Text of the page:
José Mourinho’s second season at Manchester United won’t be judged on one afternoon at Anfield.
There’s a reason his side remain the only one of the big six Jürgen Klopp’s Liverpool are yet to beat in the league, and it’s not up to the Portuguese manager to facilitate an entertaining game of free-flowing attacking football which the Merseyside club, who had the best record in head-to-head games between the top six last season, would probably prefer, and would probably win.
Whereas Arsenal and Hoffenheim had gone to Anfield earlier in the season and shipped four goals each, other teams have learnt from previous experiences against Klopp’s side, as well as watching the plight of other teams, and played to Liverpool’s weaknesses rather than their strengths.
Mourinho is more Sean Dyche than Arsène Wenger, more Tony Pulis than Julian Nagelsmann, and in some ways is more Rafael Benítez than Klopp. His side had the second-best defence in the league last season as they built a system based on not conceding. With that now in place they’ve begun to look at the other end of the pitch, because a solid defence can prevent a side from losing. But only the attack can win games.
Romelu Lukaku has helped, and the club knew exactly what they were getting when the Belgian goal-machine arrived at Old Trafford. Now they don’t just boast the best defence in the league but also have the second-best attack behind seemingly unstoppable neighbours Manchester City.
As well as Lukaku, Henrikh Mkhitaryan has been key to this newfound attacking verve, and Klopp’s comments about a player he once managed, plus his decision to go with three run of the mill midfielders rather than sticking with Barcelona transfer target Philippe Coutinho as one of the central trio in his 4-3-3, showed the German’s caution going into this game.
Liverpool were the home side, after all, and will have been expected to force the game. But as Mourinho pointed out afterwards, Klopp kept a similar system throughout rather than replacing one of his box-to-box midfielders with a more attacking option.
“I was waiting for them to make an offensive change to try more, to take out Emre Can or Georginio Wijnaldum and bring on Daniel Sturridge or someone. Which I was waiting for, but he never did it,” said Mourinho.
“I think he’s very offensive, but 90-minutes in the same system, the same players, he didn’t try anything.”
Both managers agreed that United’s counter-attack was their main threat, and Klopp repeatedly pointed out that he had no problem with the opposition’s tactics. He explained what these tactics were, but emphasised that this was not a criticism.
“He was afraid of our counter-attack,” added Mourinho. “This is what I tried when I put on Jesse Lingard and Marcus Rashford. I had no way to improve my midfield, so I just tried to improve in attacking areas.”
Klopp reinforced this idea with his own post-match comments.
“We protected our offensive situation perfectly against one of the best counter-attacking teams in the world,” said the German.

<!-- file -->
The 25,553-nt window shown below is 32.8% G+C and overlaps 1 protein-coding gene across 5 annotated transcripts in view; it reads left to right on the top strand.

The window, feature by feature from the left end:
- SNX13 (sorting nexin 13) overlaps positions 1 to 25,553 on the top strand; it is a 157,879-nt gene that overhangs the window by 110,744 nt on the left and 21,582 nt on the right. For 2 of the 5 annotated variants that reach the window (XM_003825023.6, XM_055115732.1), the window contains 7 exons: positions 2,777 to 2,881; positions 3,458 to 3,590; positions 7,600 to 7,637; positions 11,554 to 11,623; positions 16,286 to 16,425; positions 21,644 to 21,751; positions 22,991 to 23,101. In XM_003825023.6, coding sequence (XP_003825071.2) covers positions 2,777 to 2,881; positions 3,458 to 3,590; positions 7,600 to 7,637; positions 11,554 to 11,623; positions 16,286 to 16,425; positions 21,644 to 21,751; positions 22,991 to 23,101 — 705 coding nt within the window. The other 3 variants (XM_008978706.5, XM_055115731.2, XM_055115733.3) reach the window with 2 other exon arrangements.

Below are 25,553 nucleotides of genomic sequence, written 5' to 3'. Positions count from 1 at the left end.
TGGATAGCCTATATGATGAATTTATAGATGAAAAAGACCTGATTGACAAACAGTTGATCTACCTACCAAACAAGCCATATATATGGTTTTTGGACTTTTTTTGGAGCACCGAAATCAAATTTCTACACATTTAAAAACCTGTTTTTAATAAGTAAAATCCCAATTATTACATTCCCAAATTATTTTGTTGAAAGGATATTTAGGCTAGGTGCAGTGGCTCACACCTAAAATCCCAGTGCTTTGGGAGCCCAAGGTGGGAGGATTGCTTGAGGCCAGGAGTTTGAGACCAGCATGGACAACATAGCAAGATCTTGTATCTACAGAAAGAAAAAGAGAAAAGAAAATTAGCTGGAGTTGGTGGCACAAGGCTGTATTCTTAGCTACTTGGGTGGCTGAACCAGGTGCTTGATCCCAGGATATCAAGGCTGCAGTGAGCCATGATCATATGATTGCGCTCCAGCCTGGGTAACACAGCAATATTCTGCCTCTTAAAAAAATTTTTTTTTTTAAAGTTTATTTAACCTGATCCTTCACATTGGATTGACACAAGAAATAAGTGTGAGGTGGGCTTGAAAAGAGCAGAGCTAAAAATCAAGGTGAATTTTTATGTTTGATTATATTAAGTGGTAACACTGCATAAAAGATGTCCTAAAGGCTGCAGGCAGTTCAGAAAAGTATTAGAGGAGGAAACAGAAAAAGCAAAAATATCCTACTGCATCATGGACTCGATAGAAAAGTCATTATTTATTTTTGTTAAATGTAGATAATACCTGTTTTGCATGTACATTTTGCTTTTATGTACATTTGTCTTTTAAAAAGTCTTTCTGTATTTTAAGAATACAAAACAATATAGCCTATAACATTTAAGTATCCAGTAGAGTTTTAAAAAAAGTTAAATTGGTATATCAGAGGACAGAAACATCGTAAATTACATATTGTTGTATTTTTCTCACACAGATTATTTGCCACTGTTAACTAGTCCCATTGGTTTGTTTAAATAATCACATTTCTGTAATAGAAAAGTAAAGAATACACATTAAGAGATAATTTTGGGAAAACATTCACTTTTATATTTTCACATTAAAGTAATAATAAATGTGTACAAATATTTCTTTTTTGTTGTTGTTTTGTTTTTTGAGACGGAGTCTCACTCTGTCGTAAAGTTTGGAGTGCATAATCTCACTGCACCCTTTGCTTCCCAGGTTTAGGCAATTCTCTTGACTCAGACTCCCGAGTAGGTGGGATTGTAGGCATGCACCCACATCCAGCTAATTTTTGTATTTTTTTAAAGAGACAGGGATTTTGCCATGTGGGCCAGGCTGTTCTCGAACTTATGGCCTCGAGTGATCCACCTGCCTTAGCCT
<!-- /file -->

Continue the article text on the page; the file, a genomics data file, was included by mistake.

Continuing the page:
“If you don’t protect Mkhitaryan, he runs from here back to Manchester with the ball — and Lukaku — we defended well. It was obvious Man United had a more defensive approach, I think that was obvious and that's completely fine”
Since arriving in Manchester Mourinho has slowly worked away at turning the rivalry between England’s two most successful clubs into a damp squib, and with the lack of local players within the two sides, the scuffles which used to mark even the dullest of north west derbies are now dying out too.
That said, his side came close on a couple of occasions, through Lukaku whose shot was saved by Simon Mignolet, and Nemanja Matić who crashed a left-footed effort over the bar from distance. Anthony Martial was lively, if stifled in the first half, but in the second half the side failed to register a shot.
However, there’s no reason this game needs to be the same when the sides meet at Old Trafford in March, especially with Paul Pogba and Marouane Fellaini back, and who knows might arrive in January.
The two sides are second and third when it comes to total expected goals this term, with United over-performing in terms of actual goals by 1.57, and Liverpool underperforming by 4.67.
Mourinho is much more likely to be judged on his side’s display at Old Trafford, not least by the club’s own fans who will want their team to display the attacking verve their players have shown so far this season on their own patch against their old rivals.
The play of the aforementioned Lukaku, Mkhitaryan, and Martial has been punctuated by the free spirit that is Rashford, and they might want to see their local boy get more than the 25 minutes he was afforded at Anfield.
In the opening six games of the season United created at least ten chances in each game, had at least 15 shots, and at least 20 touches in the opposition's box. In the game against Liverpool these numbers were two, six, and six.
While United's display during this 0-0 draw will probably upset the TV companies more than it will anyone involved with the Red Devils, and it doesn't necessarily mean that they've turned back into a defence-only side, the manager may not get a pass from his own crowd if the performance is repeated on home soil next year.